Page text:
Easter blessings from UCAN
There is no more important week in the year for Christians than this Holy Week. We call it Holy because of the mystery we celebrate - God's gift of His son who loves us to his death on Calvary and beyond.
Because of that love, we wish each other Happy Easter even when we know there is a lot of tragedy about it - Good Friday. As Christians, we know that what we see happening with and in Jesus goes to the heart of what we know from our own experience of life.
At the Second Vatican Council, the Christian lives we all lead were described as being shares in the Paschal Mystery. We have our share in the death and resurrection of Jesus every day. Our lives are part of the Paschal Mystery.
At UCAN, we work to describe that mystery in the unfolding tragedies and astonishing blessings of the people we seek out and report, feature and comment on.
While at times deeply distressing work, this effort of ours gets its coherence in the same way the death of Jesus did - because of the astonishing grace of a God who never gives up on life and love.
Because of that, we can wish you Happy Easter.
Fr. Michael Kelly SJ
The Rich Man And Lazarus
- February 28, 2013
It’s addressed as a warning to the Pharisees who were fond of money, but who felt that a formal observance of the Law protected them. Jesus points out that external observance doesn’t help, if internal attitude is wrong. The internal attitude ought to be one of compassion. He illustrates it with the story of the rich man and the beggar.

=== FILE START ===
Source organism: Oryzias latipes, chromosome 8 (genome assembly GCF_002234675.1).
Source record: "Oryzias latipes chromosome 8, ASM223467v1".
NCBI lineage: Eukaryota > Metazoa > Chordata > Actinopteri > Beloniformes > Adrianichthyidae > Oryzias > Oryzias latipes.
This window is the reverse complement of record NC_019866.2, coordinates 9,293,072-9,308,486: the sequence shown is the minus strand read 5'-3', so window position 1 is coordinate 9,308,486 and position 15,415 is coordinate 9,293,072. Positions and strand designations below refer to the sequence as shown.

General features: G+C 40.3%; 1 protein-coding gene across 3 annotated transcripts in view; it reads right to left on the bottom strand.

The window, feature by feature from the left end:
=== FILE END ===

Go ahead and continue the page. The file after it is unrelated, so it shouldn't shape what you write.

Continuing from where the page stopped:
As a story, this parable has no nuances. It’s all black and white: bad rich man, good poor man. Rich man enjoys good times on earth; poor man, bad times. Poor man in heaven, rich man in hell.
It’s also the only parable in which one of the characters has a name, Lazarus, which means ‘God helps’ in Hebrew. This may be an allusion to Lazarus of Bethany, whose resurrection from the dead failed to convince the Jewish leadership that Jesus was the messiah.
The crux of the parable is the insensitivity shown by the rich man to Lazarus the beggar Lazarus. This insensitivity meets its just retribution in the afterlife, when the tables are turned. Then the rich man begs for one little act of kindness, from someone whom he denied it to on earth.
The moral of the story is that if we do not act with justice and compassion towards our fellow men, here and now, we can expect a crushing retribution in the time to come. What blinds us is our fondness for riches. It blinds us not only to the observance of the Law, but even to a warning from the dead !